Day 14 Part Two
Asking the wrong question was my first mistake: “When are we going to the Appalachian Mountains?”
Our North Carolina visit had been amazing so far. I had no idea flowers could carry such powerful fragrance; the jasmine was in full bloom. The soft bed, the warm bath, the hospitality were beyond our expectations. And access to a laundry room was a bonus! Over a breakfast of gravy and grits (a whole new experience), Myla’s boyfriend showed up. He knew I wanted the essence of whatever NC had to offer, and he was ready to indulge us completely.
“You wanted to see hillbilly country. Right?” he asked.
“Car’s ready to go. Hop in!”
I’d met Myla’s boyfriend the previous school year. He clearly adored her (what’s not to love about Myla, anyway?) and I thought the world of him. He was several years older than us; a little older and wiser. I saw him as ever-patient and slightly amused at life.
We were meandering along through lush, beautiful hills when I asked, “When are we going to the Appalachian Mountains?”
“Where do you think we are?” he asked.
“I thought Appalachians were mountains,” I responded.
“These ARE mountains.”
We drove past hidden homes, tucked back into vines and weeds. Sagging porches, broken furniture, boarded windows, skinny dogs. If anyone had been hanging around outside, I’d have gladly struck up a conversation. We saw no one. After a bit we stopped at a footbridge, made mostly of rope, which hung across a shallow creek. I immediately headed straight for it. My second mistake.
“That ladder’s probably all right,” said Allen. “But look’s like the bridge is roped off.”
I climbed the ladder in no time–the bridge swung recklessly. At the top of the ladder was a sign: POSTED: UNSTABLE BRIDGE– NO TRESPASSING.
“You should probably come on down from there,” Allen cautioned. “That sign’s there for a reason.”
I climbed over the top of the yellow sign and stepped out onto the bridge. It’s not like I was going to cross it or anything. I just wanted to…YOU know…experience it!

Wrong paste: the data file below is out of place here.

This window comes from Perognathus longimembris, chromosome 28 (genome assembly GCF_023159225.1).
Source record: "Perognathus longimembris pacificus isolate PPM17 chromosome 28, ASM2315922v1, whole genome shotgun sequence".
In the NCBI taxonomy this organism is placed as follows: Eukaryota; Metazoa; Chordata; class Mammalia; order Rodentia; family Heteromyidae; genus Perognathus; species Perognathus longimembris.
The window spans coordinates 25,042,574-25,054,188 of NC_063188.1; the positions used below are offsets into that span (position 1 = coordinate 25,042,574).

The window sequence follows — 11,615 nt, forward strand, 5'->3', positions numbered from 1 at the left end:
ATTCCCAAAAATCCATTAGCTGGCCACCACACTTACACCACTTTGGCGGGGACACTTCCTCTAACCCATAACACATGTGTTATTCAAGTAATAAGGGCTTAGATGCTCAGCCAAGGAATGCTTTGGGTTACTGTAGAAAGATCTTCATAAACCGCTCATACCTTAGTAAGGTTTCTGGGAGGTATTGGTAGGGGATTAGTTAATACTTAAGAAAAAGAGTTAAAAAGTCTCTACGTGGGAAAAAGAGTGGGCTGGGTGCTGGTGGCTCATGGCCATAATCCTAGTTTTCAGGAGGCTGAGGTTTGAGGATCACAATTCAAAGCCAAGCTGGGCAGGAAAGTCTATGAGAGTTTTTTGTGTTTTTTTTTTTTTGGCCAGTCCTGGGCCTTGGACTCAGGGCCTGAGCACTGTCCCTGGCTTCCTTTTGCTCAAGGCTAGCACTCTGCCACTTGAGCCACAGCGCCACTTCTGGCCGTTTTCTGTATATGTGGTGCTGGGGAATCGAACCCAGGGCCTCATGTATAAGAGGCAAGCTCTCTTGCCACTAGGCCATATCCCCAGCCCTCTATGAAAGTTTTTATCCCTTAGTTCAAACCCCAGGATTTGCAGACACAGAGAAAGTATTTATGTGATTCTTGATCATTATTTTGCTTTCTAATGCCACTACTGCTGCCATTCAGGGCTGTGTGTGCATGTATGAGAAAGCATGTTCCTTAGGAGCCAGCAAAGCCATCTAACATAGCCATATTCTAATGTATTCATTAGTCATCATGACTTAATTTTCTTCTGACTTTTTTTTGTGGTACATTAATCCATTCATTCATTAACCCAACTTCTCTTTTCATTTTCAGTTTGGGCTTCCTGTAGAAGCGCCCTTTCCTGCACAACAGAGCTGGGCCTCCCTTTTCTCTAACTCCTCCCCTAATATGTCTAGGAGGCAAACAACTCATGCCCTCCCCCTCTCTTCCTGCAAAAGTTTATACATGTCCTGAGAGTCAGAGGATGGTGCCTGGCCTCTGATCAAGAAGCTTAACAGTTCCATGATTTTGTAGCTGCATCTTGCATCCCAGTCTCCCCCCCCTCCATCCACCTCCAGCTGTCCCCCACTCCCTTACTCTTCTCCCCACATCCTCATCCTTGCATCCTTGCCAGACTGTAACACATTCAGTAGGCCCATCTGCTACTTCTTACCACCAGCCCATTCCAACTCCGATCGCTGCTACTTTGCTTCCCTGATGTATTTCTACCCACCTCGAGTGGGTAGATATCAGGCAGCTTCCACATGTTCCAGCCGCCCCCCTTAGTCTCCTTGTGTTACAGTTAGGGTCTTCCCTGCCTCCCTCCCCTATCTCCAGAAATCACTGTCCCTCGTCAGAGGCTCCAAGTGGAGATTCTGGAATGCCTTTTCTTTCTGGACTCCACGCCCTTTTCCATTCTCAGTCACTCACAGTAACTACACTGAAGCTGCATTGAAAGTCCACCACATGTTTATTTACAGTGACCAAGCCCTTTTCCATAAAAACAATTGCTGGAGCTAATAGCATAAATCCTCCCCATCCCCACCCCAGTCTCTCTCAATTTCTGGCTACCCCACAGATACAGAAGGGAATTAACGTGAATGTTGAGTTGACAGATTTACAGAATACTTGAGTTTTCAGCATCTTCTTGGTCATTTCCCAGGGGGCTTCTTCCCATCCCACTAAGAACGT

“That’s quite a fall, if those ropes break!” he called out.
I looked over the edge. “Just twenty feet. Won’t kill me.”
“The water’s pretty cold. Snowmelt.”
I grinned and hollered. “It’ll break my fall!”
Allen took one step closer. “Looks like there’s a water moccasin skimming the top!”
I was down in a nano-second.
We spent the evening in town, eating ice cream at the local hangout. It reminded me I was, indeed, a college kid, and when this adventure was over I wouldn’t have to be responsible and in-charge anymore.
What a relief.
The next day our Greyhound toggled on down to Florida. I stared out the window scanning every puddle for alligators: another stereotype like the tornadoes (see Day Thirteen Part One). Somewhere post-Miami, the air conditioning broke. The bus driver ordered everyone to open their windows till we got to the nearest station. A fairly large lady sitting in front of me was fanning herself faster than I would ever think a hand could move. But her remedy wasn’t working well and she was dripping with sweat. Finally she stood up and cursed at a petite young woman sitting with her window still closed. “OPEN THE @!**&! window!” The bewildered woman stood and proudly proclaimed the one English sentence she knew, “I speak French!” Then the sweaty woman hollered, “I don’t care what you speak! Just open the window!!” The French woman remained befuddled. I reached over and helped her out, laughing hysterically. That was my third mistake. The sweaty lady wanted to club me.
Last part of my bus trip story tomorrow–a little trouble at Six Flags Over Georgia. Thanks for joining me on the journey!